T. brucei lives freely in the blood of its mammalian host using Antigenic Variation of its cell surface glycoprotein coat as a means to evade the mammalian immune system. The gene family encoding the major antigen is transcribed by RNA polymerase (pol) I in a mono-allelic fashion. This is unique because eukaryotes use RNA pol I exclusively for transcription of ribosomal DNA while all mRNA is synthesized by RNA pol II. Furthermore, T. brucei deviates from standard eukaryotic gene expression by transcribing its genes polycistronically. Individual mRNAs are then processed from precursor RNA by spliced leader (SL) trans splicing and polyadenylation. Since trans splicing is an essential maturation step for all mRNA and SL RNA, the SL donor, is consumed in the process, parasite growth crucially depends on a strong and continuous supply of SL RNA.
Currently we are pursuing the following projects in the laboratory: Supported by two NIH R01 grants we study the multifunctional RNA pol I system and RNA pol II-mediated transcription of SL RNA genes. In addition, we are interested in the trans spliceosome which transfers the SL to mRNAs. We recently identified a cyclin-dependent kinase (CDK) that is of central importance to SL RNA modification, the trans splicing process and, consequently, parasite viability. Since CDKs are suitable drug targets for a number of diseases including cancer, we are excited at the prospect of having identified a promising drug target in trypanosomes.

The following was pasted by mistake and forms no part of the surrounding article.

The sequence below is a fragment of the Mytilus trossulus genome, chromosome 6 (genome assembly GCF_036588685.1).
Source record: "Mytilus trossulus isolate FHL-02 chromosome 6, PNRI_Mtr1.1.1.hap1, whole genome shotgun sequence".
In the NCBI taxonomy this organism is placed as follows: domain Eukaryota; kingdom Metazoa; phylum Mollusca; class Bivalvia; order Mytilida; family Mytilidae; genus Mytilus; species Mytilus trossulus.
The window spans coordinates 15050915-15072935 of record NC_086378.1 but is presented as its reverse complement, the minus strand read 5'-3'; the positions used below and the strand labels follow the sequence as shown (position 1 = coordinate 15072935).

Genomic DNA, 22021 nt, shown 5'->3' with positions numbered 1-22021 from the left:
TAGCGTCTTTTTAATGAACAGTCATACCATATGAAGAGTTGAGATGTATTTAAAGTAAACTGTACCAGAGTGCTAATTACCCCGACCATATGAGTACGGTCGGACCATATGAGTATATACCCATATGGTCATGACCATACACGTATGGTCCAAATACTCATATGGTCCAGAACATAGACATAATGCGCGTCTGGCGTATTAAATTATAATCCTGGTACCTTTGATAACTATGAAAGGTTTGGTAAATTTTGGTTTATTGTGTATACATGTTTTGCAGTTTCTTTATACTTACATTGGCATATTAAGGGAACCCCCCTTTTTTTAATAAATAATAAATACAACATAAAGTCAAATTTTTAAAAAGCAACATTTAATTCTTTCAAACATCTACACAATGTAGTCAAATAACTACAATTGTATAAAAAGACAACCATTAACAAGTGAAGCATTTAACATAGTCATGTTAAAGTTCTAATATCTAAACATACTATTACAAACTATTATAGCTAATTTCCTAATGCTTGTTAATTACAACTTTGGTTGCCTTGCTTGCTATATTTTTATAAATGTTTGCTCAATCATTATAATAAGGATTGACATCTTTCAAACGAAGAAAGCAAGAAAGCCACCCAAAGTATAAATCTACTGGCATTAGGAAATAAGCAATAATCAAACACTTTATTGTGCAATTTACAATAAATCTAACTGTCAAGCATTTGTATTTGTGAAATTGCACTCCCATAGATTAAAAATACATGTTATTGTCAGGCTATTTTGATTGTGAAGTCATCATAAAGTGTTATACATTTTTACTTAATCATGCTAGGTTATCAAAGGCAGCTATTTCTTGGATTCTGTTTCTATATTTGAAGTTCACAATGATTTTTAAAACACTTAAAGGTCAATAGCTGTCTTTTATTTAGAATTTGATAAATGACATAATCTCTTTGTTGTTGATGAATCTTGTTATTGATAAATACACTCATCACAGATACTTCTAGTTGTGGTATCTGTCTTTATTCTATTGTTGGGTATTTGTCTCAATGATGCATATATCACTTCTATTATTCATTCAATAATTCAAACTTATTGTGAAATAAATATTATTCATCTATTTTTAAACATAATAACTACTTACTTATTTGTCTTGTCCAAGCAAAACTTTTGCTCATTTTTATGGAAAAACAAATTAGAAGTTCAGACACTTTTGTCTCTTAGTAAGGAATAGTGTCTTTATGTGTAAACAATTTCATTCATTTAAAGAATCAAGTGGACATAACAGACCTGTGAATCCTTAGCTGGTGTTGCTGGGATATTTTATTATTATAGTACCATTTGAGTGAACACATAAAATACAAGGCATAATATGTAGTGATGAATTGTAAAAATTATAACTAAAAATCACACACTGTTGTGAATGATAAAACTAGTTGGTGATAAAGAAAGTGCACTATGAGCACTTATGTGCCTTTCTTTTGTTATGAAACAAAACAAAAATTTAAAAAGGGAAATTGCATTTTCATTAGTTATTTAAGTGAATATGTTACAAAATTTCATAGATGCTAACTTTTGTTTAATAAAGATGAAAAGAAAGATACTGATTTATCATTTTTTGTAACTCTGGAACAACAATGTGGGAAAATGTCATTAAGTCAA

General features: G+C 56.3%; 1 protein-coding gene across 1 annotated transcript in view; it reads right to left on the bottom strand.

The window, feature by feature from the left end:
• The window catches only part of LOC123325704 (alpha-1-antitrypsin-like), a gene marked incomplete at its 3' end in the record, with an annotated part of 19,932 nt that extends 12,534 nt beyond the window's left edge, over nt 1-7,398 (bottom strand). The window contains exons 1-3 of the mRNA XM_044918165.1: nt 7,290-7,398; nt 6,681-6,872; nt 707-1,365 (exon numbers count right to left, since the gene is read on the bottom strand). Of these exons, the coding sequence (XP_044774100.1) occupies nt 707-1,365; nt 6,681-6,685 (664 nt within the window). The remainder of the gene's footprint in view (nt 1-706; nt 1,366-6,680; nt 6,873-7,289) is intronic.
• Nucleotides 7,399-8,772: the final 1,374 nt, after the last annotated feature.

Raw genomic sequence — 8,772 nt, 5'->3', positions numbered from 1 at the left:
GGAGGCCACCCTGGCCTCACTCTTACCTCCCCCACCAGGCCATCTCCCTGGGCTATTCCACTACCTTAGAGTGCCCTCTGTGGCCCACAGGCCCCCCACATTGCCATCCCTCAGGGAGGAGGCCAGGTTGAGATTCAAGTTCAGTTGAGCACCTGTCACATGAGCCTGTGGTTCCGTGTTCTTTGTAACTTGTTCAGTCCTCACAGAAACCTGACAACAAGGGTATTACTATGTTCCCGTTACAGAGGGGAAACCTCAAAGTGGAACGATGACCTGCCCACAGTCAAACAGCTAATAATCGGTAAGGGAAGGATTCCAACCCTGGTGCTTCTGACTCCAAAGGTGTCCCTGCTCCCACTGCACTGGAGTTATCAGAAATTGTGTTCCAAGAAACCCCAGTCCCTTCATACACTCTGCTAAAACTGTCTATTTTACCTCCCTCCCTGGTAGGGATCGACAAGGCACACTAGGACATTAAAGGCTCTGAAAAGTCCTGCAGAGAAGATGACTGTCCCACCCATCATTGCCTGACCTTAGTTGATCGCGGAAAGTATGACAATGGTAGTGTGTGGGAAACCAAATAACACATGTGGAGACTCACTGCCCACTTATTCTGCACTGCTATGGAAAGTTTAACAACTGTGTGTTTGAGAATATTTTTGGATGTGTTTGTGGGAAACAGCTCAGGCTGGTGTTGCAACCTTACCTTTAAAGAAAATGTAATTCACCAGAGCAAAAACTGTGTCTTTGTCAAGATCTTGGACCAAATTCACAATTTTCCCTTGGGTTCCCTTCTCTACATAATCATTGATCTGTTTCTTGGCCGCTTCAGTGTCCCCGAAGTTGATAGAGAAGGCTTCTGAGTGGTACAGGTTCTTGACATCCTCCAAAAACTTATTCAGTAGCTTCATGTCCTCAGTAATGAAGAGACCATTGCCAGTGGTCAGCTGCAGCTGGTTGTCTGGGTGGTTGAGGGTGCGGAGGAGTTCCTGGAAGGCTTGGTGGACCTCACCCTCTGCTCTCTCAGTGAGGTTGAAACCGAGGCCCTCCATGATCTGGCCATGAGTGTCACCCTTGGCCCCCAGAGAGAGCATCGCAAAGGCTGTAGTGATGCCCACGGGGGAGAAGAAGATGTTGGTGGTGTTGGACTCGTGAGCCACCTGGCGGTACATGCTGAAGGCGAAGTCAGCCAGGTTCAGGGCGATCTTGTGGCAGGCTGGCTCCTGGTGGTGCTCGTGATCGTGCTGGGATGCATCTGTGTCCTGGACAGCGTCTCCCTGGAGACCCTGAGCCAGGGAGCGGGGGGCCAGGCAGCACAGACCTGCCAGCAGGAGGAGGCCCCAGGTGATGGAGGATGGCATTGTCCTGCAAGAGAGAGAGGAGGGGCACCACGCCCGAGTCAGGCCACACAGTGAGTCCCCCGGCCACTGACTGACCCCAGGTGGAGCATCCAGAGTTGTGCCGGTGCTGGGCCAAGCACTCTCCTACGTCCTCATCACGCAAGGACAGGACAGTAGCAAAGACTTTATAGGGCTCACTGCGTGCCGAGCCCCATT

In our research we employ a vast spectrum of methods in genetics, biochemistry and cell biology. We have particular strengths in proteomics (protein complex characterization by tandem affinity purification), in vitro transcription analysis, and genetic modification of trypanosomes that includes conditional gene silencing by RNAi. We have also entered realm of next generation sequencing by employing the ChIP-seq of transcription factors.
Not accepting lab rotation students at this time
Lab Rotation Projects
Learn how to characterize a protein complex. We focus on transcription factors and the spliceosome of the eukaryotic human pathogen and model organism Trypanosoma brucei. We try to understand the mechanistic differences in gene expression between trypanosomes and their human hosts. This project involves in vivo tagging of a protein, tandem affinity purification, and a genetic analysis of the genes involved.
Dissect the CRK9 kinase enzyme complex, a promising chemotherapeutic target. CRK9 is essential for trypanosome gene expression and consists of three subunits. This project involves expression of recombinant subunits in wheat germ extract or insect cells and analysis of complex formation and kinase activity.
|Title or Abstract||Type||Sponsor/Event||Date/Year||Location|
|The trypanosome pre-mRNA splicing machinery and its potential Achilles heel, the cyclin-dependent kinase CRK9||Other||The Ohio State University||2020||The Ohio State University, (Zoom)|